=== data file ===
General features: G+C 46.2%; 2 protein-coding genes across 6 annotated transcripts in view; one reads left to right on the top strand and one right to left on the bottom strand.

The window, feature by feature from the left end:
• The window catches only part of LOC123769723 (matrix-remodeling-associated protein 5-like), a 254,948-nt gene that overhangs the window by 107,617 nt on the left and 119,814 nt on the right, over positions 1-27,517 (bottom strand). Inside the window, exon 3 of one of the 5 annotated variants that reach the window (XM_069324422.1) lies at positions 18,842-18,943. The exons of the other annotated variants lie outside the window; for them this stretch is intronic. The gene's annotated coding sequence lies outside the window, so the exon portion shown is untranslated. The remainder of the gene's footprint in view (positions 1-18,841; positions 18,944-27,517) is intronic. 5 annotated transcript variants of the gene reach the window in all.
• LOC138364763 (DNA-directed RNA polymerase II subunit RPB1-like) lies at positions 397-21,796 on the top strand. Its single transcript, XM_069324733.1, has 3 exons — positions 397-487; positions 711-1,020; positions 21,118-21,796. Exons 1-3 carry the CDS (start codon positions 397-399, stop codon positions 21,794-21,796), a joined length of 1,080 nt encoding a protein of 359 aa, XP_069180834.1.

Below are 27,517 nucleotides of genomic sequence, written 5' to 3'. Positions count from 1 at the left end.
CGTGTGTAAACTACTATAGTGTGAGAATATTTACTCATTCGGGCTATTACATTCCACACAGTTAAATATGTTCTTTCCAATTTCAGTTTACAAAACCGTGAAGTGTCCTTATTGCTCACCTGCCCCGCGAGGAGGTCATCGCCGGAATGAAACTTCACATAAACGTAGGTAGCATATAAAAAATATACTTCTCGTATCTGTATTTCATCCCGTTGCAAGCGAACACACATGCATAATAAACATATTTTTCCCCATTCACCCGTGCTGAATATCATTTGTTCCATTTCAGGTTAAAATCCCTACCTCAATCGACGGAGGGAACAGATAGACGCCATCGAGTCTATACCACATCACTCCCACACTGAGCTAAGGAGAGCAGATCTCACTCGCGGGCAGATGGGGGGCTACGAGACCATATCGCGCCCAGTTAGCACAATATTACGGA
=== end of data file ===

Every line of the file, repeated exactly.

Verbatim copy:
General features: G+C 46.2%; 2 protein-coding genes across 6 annotated transcripts in view; one reads left to right on the top strand and one right to left on the bottom strand.

The window, feature by feature from the left end:
• The window catches only part of LOC123769723 (matrix-remodeling-associated protein 5-like), a 254,948-nt gene that overhangs the window by 107,617 nt on the left and 119,814 nt on the right, over positions 1-27,517 (bottom strand). Inside the window, exon 3 of one of the 5 annotated variants that reach the window (XM_069324422.1) lies at positions 18,842-18,943. The exons of the other annotated variants lie outside the window; for them this stretch is intronic. The gene's annotated coding sequence lies outside the window, so the exon portion shown is untranslated. The remainder of the gene's footprint in view (positions 1-18,841; positions 18,944-27,517) is intronic. 5 annotated transcript variants of the gene reach the window in all.
• LOC138364763 (DNA-directed RNA polymerase II subunit RPB1-like) lies at positions 397-21,796 on the top strand. Its single transcript, XM_069324733.1, has 3 exons — positions 397-487; positions 711-1,020; positions 21,118-21,796. Exons 1-3 carry the CDS (start codon positions 397-399, stop codon positions 21,794-21,796), a joined length of 1,080 nt encoding a protein of 359 aa, XP_069180834.1.

Below are 27,517 nucleotides of genomic sequence, written 5' to 3'. Positions count from 1 at the left end.
CGTGTGTAAACTACTATAGTGTGAGAATATTTACTCATTCGGGCTATTACATTCCACACAGTTAAATATGTTCTTTCCAATTTCAGTTTACAAAACCGTGAAGTGTCCTTATTGCTCACCTGCCCCGCGAGGAGGTCATCGCCGGAATGAAACTTCACATAAACGTAGGTAGCATATAAAAAATATACTTCTCGTATCTGTATTTCATCCCGTTGCAAGCGAACACACATGCATAATAAACATATTTTTCCCCATTCACCCGTGCTGAATATCATTTGTTCCATTTCAGGTTAAAATCCCTACCTCAATCGACGGAGGGAACAGATAGACGCCATCGAGTCTATACCACATCACTCCCACACTGAGCTAAGGAGAGCAGATCTCACTCGCGGGCAGATGGGGGGCTACGAGACCATATCGCGCCCAGTTAGCACAATATTACGGA